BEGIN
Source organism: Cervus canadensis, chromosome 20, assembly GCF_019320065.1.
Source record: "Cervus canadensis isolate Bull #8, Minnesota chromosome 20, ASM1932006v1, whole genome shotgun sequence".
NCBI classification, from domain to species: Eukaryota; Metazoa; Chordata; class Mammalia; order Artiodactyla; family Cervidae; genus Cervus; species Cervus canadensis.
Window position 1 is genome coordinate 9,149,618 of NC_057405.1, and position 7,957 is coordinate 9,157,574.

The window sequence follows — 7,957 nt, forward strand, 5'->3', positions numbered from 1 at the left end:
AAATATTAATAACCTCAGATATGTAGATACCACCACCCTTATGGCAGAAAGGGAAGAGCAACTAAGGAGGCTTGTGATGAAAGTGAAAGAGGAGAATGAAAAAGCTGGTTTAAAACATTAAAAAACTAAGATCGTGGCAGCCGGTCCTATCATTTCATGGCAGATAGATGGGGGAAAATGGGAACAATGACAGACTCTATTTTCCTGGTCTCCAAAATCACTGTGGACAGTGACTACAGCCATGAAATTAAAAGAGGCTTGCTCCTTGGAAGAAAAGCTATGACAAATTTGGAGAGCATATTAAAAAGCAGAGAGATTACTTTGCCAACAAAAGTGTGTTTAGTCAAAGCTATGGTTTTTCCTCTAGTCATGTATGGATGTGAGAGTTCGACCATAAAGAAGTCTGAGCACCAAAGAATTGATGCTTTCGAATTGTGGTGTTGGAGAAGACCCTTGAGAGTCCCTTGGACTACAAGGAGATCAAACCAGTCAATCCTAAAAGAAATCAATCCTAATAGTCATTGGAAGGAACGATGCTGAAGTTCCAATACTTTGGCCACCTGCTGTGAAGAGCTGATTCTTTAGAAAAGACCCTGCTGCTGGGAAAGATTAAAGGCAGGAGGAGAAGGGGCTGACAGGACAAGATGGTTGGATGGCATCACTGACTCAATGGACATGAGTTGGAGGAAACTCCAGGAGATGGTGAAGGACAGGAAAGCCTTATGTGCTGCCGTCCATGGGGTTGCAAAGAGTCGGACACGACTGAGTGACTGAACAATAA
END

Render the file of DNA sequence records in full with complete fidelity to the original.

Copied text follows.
Source organism: Cervus canadensis, chromosome 20, assembly GCF_019320065.1.
Source record: "Cervus canadensis isolate Bull #8, Minnesota chromosome 20, ASM1932006v1, whole genome shotgun sequence".
NCBI classification, from domain to species: Eukaryota; Metazoa; Chordata; class Mammalia; order Artiodactyla; family Cervidae; genus Cervus; species Cervus canadensis.
Window position 1 is genome coordinate 9,149,618 of NC_057405.1, and position 7,957 is coordinate 9,157,574.

The window sequence follows — 7,957 nt, forward strand, 5'->3', positions numbered from 1 at the left end:
AAATATTAATAACCTCAGATATGTAGATACCACCACCCTTATGGCAGAAAGGGAAGAGCAACTAAGGAGGCTTGTGATGAAAGTGAAAGAGGAGAATGAAAAAGCTGGTTTAAAACATTAAAAAACTAAGATCGTGGCAGCCGGTCCTATCATTTCATGGCAGATAGATGGGGGAAAATGGGAACAATGACAGACTCTATTTTCCTGGTCTCCAAAATCACTGTGGACAGTGACTACAGCCATGAAATTAAAAGAGGCTTGCTCCTTGGAAGAAAAGCTATGACAAATTTGGAGAGCATATTAAAAAGCAGAGAGATTACTTTGCCAACAAAAGTGTGTTTAGTCAAAGCTATGGTTTTTCCTCTAGTCATGTATGGATGTGAGAGTTCGACCATAAAGAAGTCTGAGCACCAAAGAATTGATGCTTTCGAATTGTGGTGTTGGAGAAGACCCTTGAGAGTCCCTTGGACTACAAGGAGATCAAACCAGTCAATCCTAAAAGAAATCAATCCTAATAGTCATTGGAAGGAACGATGCTGAAGTTCCAATACTTTGGCCACCTGCTGTGAAGAGCTGATTCTTTAGAAAAGACCCTGCTGCTGGGAAAGATTAAAGGCAGGAGGAGAAGGGGCTGACAGGACAAGATGGTTGGATGGCATCACTGACTCAATGGACATGAGTTGGAGGAAACTCCAGGAGATGGTGAAGGACAGGAAAGCCTTATGTGCTGCCGTCCATGGGGTTGCAAAGAGTCGGACACGACTGAGTGACTGAACAATAA